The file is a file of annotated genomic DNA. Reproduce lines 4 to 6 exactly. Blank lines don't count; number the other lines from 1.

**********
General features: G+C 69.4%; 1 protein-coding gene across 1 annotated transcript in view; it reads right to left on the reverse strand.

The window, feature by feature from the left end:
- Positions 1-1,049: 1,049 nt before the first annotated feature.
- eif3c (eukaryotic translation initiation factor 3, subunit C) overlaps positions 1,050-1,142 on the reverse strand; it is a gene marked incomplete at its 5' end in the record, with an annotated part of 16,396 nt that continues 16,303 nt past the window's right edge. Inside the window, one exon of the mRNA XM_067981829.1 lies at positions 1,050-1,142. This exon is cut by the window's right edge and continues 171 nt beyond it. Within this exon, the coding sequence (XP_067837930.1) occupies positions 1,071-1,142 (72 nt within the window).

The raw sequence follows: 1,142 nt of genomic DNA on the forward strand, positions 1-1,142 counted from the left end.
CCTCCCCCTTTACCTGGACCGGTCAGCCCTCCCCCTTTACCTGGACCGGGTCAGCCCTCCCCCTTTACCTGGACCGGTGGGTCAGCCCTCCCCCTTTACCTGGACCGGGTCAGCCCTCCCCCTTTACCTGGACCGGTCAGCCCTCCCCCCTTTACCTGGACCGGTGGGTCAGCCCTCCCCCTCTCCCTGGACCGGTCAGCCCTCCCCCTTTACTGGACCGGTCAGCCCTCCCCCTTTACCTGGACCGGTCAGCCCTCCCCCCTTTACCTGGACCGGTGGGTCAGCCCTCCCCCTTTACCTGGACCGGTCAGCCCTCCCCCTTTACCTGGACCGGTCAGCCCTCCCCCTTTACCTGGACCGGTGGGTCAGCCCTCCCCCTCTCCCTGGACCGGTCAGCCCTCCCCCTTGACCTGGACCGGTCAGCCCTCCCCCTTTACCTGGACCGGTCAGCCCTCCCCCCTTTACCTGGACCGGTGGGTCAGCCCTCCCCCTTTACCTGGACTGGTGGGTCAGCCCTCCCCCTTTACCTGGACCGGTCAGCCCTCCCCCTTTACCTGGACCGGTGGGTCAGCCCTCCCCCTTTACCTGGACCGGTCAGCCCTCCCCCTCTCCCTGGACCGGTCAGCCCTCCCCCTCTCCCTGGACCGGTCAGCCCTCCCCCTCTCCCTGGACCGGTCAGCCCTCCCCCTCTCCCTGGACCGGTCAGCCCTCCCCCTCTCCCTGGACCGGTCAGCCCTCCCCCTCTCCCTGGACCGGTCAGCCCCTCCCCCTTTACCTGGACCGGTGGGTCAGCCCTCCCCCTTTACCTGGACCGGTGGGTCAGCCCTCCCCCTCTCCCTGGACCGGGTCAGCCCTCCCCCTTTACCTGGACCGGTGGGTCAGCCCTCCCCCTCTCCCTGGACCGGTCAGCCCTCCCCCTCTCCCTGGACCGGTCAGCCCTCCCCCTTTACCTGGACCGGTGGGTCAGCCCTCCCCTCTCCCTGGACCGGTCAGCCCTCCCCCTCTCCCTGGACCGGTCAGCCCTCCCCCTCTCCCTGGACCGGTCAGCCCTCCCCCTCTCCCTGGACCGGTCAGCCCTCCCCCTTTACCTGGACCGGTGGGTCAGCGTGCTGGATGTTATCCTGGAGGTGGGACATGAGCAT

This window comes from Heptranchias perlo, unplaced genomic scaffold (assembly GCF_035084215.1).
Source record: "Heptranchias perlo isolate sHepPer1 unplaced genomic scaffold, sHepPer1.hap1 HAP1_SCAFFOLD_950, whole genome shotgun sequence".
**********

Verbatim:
- eif3c (eukaryotic translation initiation factor 3, subunit C) overlaps positions 1,050-1,142 on the reverse strand; it is a gene marked incomplete at its 5' end in the record, with an annotated part of 16,396 nt that continues 16,303 nt past the window's right edge. Inside the window, one exon of the mRNA XM_067981829.1 lies at positions 1,050-1,142. This exon is cut by the window's right edge and continues 171 nt beyond it. Within this exon, the coding sequence (XP_067837930.1) occupies positions 1,071-1,142 (72 nt within the window).

The raw sequence follows: 1,142 nt of genomic DNA on the forward strand, positions 1-1,142 counted from the left end.
CCTCCCCCTTTACCTGGACCGGTCAGCCCTCCCCCTTTACCTGGACCGGGTCAGCCCTCCCCCTTTACCTGGACCGGTGGGTCAGCCCTCCCCCTTTACCTGGACCGGGTCAGCCCTCCCCCTTTACCTGGACCGGTCAGCCCTCCCCCCTTTACCTGGACCGGTGGGTCAGCCCTCCCCCTCTCCCTGGACCGGTCAGCCCTCCCCCTTTACTGGACCGGTCAGCCCTCCCCCTTTACCTGGACCGGTCAGCCCTCCCCCCTTTACCTGGACCGGTGGGTCAGCCCTCCCCCTTTACCTGGACCGGTCAGCCCTCCCCCTTTACCTGGACCGGTCAGCCCTCCCCCTTTACCTGGACCGGTGGGTCAGCCCTCCCCCTCTCCCTGGACCGGTCAGCCCTCCCCCTTGACCTGGACCGGTCAGCCCTCCCCCTTTACCTGGACCGGTCAGCCCTCCCCCCTTTACCTGGACCGGTGGGTCAGCCCTCCCCCTTTACCTGGACTGGTGGGTCAGCCCTCCCCCTTTACCTGGACCGGTCAGCCCTCCCCCTTTACCTGGACCGGTGGGTCAGCCCTCCCCCTTTACCTGGACCGGTCAGCCCTCCCCCTCTCCCTGGACCGGTCAGCCCTCCCCCTCTCCCTGGACCGGTCAGCCCTCCCCCTCTCCCTGGACCGGTCAGCCCTCCCCCTCTCCCTGGACCGGTCAGCCCTCCCCCTCTCCCTGGACCGGTCAGCCCTCCCCCTCTCCCTGGACCGGTCAGCCCCTCCCCCTTTACCTGGACCGGTGGGTCAGCCCTCCCCCTTTACCTGGACCGGTGGGTCAGCCCTCCCCCTCTCCCTGGACCGGGTCAGCCCTCCCCCTTTACCTGGACCGGTGGGTCAGCCCTCCCCCTCTCCCTGGACCGGTCAGCCCTCCCCCTCTCCCTGGACCGGTCAGCCCTCCCCCTTTACCTGGACCGGTGGGTCAGCCCTCCCCTCTCCCTGGACCGGTCAGCCCTCCCCCTCTCCCTGGACCGGTCAGCCCTCCCCCTCTCCCTGGACCGGTCAGCCCTCCCCCTCTCCCTGGACCGGTCAGCCCTCCCCCTTTACCTGGACCGGTGGGTCAGCGTGCTGGATGTTATCCTGGAGGTGGGACATGAGCAT